Health & Medical Public Health

Diarrhea Incidence in Low- and Middle-income Countries

´╗┐Diarrhea Incidence in Low- and Middle-income Countries


Diarrhea remains a leading cause of mortality among children under 5 years of age around the world. The burden of Diarrheal disease disproportionately affects young children in low- and middle-income countries who have higher incidence rates due to inadequate water and sanitation and nutritional risk factors, such as suboptimal breastfeeding and zinc and vitamin A deficiency. Children living in impoverished areas also have higher case-fatality rates compared to children living in high-income countries due to lack of access to quality health care and timely and effective treatment with oral rehydration solution (ORS) and zinc.

There is currently no widely available source for diarrhea incidence estimates. While cross-sectional surveys such as Demographic and Health Surveys routinely gather 2-week point prevalence rates for low- and middle-income countries around the world, these data cannot be used to generate incidence rates because they can be highly affected by seasonal variation in incidence. Age-specific incidence rates acquired from cohort studies including at least 1 year of surveillance are the best source of data, but these are not available for every country. Therefore, we rely on modeling to generate estimates by country and region, and for the world.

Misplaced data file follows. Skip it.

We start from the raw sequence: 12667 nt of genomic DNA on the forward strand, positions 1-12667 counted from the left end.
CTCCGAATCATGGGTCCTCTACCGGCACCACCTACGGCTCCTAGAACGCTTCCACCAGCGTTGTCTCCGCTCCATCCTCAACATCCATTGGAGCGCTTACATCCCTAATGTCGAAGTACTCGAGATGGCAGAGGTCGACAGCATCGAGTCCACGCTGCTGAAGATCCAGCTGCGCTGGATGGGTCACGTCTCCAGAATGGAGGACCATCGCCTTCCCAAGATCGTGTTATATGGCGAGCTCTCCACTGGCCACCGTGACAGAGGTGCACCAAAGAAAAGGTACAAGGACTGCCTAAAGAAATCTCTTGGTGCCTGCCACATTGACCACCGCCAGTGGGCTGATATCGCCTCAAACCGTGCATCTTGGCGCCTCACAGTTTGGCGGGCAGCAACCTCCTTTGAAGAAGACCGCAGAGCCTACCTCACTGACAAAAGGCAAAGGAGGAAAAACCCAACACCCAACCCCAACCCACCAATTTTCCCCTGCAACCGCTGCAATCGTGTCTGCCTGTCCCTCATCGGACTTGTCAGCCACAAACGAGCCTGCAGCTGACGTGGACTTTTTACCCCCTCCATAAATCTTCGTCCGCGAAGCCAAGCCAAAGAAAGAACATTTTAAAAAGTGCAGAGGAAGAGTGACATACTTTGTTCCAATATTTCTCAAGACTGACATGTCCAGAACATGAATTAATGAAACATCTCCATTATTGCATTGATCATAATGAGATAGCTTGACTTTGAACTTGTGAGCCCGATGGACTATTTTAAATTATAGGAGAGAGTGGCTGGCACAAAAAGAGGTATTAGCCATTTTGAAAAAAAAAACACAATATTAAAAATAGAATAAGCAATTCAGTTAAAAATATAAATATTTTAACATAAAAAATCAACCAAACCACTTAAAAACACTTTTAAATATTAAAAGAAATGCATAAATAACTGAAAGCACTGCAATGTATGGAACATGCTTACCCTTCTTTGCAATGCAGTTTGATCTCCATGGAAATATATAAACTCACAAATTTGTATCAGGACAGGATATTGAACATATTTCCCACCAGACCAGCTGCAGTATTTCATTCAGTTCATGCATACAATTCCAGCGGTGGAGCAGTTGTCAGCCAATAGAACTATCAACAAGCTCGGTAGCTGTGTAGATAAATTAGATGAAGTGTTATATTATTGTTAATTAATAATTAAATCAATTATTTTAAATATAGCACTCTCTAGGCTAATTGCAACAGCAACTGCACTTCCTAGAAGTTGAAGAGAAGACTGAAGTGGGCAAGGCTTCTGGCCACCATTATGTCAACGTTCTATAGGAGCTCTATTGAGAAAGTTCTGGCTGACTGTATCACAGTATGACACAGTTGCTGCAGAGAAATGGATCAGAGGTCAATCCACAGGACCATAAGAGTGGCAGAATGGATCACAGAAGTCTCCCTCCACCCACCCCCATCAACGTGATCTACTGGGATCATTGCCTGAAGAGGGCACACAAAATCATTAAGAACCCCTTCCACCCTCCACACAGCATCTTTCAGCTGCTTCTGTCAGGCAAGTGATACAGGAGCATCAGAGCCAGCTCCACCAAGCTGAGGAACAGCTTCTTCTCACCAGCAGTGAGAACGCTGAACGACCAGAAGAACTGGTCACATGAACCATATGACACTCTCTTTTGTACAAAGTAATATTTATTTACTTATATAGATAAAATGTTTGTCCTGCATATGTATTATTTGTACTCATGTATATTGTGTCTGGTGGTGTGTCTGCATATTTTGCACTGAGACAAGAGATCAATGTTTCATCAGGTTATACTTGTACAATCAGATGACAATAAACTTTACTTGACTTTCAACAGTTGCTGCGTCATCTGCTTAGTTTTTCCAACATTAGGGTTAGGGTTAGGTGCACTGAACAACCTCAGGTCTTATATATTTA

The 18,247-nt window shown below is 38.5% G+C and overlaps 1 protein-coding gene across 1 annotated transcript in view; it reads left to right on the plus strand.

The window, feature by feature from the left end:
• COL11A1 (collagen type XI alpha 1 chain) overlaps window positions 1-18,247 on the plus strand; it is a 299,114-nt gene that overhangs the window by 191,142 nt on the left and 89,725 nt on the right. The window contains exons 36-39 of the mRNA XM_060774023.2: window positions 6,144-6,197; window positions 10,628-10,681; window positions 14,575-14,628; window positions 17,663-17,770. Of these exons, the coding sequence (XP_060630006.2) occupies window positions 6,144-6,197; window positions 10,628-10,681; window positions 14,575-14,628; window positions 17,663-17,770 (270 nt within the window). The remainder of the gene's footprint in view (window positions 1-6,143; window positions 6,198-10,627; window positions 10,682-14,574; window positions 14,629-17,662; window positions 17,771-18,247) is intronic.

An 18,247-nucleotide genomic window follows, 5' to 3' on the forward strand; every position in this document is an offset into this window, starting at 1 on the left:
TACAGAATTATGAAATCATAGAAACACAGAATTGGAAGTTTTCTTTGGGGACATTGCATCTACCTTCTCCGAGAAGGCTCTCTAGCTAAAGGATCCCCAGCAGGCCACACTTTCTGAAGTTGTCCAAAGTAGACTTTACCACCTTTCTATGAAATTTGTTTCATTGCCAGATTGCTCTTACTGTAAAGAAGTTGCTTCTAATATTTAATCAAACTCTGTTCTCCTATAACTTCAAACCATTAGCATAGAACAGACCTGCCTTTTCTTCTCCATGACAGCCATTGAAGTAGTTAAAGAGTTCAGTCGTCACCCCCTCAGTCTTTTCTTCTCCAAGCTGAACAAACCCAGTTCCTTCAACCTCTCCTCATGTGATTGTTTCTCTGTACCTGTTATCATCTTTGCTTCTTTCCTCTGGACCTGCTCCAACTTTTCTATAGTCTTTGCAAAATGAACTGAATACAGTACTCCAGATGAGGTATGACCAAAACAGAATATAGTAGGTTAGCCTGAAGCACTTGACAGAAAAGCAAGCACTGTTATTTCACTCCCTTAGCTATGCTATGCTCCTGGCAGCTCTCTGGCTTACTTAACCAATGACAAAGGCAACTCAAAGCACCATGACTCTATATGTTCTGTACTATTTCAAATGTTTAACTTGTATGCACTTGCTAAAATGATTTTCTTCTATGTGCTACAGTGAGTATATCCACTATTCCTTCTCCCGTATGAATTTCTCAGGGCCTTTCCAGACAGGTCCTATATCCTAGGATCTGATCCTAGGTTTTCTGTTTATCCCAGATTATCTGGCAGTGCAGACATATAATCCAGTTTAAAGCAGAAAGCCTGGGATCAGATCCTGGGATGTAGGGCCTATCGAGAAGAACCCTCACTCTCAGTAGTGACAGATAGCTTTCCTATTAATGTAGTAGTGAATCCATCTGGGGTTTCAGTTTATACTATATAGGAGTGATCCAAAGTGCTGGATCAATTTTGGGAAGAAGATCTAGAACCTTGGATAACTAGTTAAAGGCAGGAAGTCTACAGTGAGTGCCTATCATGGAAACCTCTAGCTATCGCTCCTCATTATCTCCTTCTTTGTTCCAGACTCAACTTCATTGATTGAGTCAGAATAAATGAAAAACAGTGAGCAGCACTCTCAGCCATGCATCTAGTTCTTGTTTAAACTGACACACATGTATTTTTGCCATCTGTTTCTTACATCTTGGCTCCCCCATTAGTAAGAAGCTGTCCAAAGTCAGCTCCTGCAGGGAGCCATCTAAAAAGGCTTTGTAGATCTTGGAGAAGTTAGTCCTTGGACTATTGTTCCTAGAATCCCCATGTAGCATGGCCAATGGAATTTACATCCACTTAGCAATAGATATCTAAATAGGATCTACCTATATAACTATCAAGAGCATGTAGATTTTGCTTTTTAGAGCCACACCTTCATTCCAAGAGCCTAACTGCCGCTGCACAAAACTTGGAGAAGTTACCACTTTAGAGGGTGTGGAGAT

Snyder and Merson first estimated diarrhea incidence for young children to be 2.2 episodes/year in 1980 using available data published between 1954 and 1979. Ten years later Bern et al. published an update of this review using similar methodology, including more recent studies, and estimated children to have 2.6 episodes of diarrhea/year. In 2003, Kosek et al. provided another updated estimate of diarrhea morbidity concluding that children have 3.2 episodes of diarrhea/year. Given it has been nearly 10 years since the last published estimate of diarrhea morbidity, there is a great need for updated estimates of incidence rates for calculating burden of disease and for planning at the country level. In addition, numerous studies have been published since the last review; thus, we sought to include updated data, as well as improve upon past search strategies to expand the contributing of literature.

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